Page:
by Daniel P. Schwarz
Jackson Lewis P.C. is an IMA Member
We know that the ADAAA (Amendments Act of 2008) substantially altered the landscape for review of claims asserting a disability. But are employees still required to show some sort of disorder or impairment to state a claim? Is morbid obesity an impairment even if it is not tied to any underlying disorder? A case pending before the Seventh Circuit Court of Appeals is set to decide whether obesity is an impairment in and of itself under the ADAAA.
Prior to the ADAAA, both federal appeals and district courts
had held that obesity was a physical characteristic that had to stem from an
underlying physiological disorder to be considered an impairment under the ADA.
In the case pending before the Seventh Circuit, Richardson v. Chicago Transit
Authority, Nos. 17-3508 and 18-2199, the lower court found that obesity didn’t,
on its own, qualify as an impairment, and dismissed Mark Richardson’s wrongful
termination suit under the ADA
Richardson, an obese bus driver, alleged that he was wrongfully fired when he attempted to return to work after an extended medical leave. Richardson also claimed that he was subjected to a “safety assessment” that was different from the one normally required for bus drivers returning from leave. After his request to return to work was denied, he filed a discrimination complaint with the EEOC.
Richardson is supported in his appeal by the AARP, the Obesity Action Coalition, the Obesity Society and other obesity advocacy and medical organizations. They each filed amicus (friend of the court) briefs arguing that the ADAAA recognized that obesity itself could be an impairment without any underlying physiological disorder and citing new scientific and medical evidence.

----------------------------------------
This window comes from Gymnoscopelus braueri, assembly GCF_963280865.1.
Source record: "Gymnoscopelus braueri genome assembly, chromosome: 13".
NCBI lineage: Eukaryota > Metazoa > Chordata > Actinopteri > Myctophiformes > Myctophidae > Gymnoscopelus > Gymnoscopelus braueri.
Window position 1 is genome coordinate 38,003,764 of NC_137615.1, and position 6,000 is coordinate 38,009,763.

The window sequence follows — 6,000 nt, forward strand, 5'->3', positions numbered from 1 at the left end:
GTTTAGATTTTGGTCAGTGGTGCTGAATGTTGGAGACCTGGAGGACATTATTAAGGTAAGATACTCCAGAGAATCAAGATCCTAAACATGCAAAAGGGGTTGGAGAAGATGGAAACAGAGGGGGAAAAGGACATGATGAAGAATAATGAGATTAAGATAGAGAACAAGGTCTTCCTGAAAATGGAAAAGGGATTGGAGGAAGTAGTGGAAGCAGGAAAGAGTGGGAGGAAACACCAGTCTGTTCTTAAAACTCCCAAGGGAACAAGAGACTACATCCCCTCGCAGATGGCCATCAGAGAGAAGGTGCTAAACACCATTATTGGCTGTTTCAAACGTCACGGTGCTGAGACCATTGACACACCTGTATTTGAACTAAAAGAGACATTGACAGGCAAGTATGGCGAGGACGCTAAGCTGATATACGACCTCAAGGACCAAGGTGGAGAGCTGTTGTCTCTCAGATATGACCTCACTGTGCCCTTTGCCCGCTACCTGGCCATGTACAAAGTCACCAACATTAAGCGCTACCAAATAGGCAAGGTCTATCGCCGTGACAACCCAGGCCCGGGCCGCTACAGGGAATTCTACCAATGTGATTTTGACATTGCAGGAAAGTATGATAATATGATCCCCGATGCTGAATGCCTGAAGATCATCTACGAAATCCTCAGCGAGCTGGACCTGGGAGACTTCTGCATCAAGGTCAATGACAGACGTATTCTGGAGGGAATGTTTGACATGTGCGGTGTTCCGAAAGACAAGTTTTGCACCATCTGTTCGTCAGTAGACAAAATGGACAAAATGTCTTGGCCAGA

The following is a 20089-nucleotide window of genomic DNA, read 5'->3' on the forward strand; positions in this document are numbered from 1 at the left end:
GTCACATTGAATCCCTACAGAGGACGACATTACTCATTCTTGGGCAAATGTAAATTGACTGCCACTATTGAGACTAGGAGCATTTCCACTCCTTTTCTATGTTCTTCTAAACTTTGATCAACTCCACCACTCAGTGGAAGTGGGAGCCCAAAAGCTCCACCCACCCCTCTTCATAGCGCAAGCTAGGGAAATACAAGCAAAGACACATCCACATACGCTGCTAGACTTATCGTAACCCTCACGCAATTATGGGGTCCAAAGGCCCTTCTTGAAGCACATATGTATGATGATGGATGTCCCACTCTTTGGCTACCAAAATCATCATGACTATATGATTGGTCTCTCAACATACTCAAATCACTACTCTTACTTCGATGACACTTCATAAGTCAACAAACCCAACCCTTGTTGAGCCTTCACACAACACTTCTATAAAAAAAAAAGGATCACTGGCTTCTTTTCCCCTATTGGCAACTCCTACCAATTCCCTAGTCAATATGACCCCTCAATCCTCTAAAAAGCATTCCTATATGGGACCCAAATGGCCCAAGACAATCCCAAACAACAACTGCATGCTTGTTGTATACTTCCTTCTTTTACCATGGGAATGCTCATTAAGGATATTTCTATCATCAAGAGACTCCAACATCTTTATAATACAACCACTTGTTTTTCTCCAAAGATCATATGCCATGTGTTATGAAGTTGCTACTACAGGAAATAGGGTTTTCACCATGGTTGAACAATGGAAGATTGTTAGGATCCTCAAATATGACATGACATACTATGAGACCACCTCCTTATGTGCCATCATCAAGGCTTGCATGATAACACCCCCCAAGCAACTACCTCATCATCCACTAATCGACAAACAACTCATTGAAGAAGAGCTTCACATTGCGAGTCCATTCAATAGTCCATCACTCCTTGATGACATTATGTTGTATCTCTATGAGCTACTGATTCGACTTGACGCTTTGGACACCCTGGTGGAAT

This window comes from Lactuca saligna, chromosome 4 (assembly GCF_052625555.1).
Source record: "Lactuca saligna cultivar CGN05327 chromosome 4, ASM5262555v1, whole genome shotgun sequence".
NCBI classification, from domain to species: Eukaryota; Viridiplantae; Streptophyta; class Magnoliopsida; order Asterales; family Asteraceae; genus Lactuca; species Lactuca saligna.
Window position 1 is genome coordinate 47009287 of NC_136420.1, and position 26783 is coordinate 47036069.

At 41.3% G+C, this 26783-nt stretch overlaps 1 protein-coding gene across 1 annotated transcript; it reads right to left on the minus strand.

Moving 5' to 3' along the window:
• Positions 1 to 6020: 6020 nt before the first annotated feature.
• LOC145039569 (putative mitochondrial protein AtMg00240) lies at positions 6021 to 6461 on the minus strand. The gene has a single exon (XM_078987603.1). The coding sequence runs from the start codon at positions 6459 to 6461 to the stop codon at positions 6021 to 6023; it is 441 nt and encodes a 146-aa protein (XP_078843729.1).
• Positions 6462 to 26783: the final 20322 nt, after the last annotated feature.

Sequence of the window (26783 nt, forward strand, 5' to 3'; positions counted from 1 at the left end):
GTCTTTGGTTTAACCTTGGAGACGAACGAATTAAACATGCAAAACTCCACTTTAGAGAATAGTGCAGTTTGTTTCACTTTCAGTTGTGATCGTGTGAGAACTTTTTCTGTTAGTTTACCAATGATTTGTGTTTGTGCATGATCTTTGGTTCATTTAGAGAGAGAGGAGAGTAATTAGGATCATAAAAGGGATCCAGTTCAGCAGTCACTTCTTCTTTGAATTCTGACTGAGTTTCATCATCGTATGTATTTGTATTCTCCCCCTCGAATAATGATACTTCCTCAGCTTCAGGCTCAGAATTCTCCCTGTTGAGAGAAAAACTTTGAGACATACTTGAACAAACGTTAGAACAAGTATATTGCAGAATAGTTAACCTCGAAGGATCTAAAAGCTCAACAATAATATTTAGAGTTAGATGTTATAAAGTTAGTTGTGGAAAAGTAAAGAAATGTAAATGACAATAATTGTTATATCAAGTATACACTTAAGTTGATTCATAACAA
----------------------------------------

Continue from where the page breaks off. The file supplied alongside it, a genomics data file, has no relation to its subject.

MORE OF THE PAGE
The Transit Authority, with the support of industry groups, asserts that Congress intentionally preserved the ‘impairment’ aspect of the ADA in the ADA Amendments Act, and that the scientific evidence is neither new nor supportive of a changed legal standard for evaluating claims involving alleged obesity discrimination. They argue that because the ADAAA did not address pre-ADAAA court decisions, or the EEOC’s earlier guidance, the court should conclude that the legislative body meant to keep the same approach and handling of impairment and obesity claims. They also argue that expanding the definition of impairment to include obesity without an underlying physiological disorder would burden employers more than the ADA intended.
Oral Argument has not yet been scheduled and there is no timetable for a decision, but this will certainly be a case to watch in 2019.
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